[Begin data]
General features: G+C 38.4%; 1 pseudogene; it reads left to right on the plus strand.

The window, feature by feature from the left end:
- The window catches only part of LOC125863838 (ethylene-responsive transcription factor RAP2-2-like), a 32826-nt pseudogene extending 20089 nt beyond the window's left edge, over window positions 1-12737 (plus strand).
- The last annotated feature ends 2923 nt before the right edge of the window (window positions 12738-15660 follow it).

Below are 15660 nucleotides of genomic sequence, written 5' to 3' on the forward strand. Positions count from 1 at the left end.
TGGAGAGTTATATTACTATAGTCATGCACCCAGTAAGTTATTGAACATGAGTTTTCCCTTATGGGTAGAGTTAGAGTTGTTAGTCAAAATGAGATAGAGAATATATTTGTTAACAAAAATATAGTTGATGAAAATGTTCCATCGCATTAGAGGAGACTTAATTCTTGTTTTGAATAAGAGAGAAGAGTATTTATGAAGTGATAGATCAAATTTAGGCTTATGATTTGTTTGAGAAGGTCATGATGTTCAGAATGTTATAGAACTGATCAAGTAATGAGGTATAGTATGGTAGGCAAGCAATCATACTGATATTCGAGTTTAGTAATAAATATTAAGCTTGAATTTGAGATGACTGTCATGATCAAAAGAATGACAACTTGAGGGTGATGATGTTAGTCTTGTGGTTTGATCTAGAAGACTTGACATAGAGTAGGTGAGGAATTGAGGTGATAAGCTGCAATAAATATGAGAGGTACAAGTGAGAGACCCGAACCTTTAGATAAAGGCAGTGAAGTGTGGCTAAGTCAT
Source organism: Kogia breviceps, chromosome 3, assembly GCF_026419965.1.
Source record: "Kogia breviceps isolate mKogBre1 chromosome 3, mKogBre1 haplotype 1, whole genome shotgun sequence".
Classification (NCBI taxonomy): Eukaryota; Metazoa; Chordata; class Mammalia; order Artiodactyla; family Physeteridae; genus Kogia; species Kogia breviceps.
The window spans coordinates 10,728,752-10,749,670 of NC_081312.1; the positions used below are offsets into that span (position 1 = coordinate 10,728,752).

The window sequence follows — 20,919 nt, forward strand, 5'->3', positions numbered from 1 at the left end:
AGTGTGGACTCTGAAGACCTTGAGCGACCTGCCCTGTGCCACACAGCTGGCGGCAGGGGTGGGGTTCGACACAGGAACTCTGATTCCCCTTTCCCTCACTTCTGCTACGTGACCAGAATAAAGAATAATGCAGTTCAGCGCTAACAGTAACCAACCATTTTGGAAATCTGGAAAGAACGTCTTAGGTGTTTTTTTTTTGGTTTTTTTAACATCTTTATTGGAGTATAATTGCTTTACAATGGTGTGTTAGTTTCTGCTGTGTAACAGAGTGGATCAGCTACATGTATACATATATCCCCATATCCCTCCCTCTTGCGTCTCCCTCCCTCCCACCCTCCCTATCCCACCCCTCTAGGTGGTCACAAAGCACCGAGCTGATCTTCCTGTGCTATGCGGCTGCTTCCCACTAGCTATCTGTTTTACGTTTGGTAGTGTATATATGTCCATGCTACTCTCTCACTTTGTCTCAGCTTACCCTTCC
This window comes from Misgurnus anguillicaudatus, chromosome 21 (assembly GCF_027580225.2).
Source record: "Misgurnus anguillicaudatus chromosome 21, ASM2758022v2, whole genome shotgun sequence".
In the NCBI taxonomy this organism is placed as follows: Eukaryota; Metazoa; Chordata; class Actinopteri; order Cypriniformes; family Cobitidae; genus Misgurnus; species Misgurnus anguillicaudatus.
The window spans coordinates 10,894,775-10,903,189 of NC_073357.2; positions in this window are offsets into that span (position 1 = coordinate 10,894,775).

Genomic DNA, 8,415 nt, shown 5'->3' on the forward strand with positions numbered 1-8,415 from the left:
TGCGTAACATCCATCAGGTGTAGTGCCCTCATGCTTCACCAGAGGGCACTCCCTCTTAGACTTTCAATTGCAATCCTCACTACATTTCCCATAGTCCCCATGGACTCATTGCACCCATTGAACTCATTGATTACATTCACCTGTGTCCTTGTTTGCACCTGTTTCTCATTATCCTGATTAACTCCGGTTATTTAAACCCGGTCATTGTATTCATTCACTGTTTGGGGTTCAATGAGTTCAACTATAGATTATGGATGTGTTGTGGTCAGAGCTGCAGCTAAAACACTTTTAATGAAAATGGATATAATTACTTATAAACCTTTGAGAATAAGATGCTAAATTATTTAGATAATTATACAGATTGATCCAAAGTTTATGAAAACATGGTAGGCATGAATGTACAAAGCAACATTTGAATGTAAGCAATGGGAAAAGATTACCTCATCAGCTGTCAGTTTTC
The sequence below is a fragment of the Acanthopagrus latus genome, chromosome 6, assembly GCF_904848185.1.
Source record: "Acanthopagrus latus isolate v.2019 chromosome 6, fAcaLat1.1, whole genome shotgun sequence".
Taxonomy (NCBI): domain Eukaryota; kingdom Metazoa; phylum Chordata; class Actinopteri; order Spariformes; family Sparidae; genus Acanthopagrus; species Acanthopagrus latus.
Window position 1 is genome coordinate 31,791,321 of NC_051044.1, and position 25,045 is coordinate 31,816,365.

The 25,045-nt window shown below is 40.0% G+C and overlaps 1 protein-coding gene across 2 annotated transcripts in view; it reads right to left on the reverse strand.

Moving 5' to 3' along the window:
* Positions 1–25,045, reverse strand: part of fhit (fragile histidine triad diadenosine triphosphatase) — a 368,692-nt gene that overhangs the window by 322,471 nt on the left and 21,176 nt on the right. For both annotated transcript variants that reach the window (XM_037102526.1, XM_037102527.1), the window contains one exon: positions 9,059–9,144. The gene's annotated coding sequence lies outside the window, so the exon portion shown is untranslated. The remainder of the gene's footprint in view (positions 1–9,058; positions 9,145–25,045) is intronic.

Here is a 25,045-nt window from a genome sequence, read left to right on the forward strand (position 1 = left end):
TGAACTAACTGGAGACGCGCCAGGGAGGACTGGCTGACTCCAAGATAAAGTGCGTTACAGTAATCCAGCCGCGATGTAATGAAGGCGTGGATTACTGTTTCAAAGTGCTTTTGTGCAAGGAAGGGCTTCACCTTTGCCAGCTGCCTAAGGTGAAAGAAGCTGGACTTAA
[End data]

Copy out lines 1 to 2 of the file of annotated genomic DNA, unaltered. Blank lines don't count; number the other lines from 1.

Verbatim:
General features: G+C 38.4%; 1 pseudogene; it reads left to right on the plus strand.

The window, feature by feature from the left end: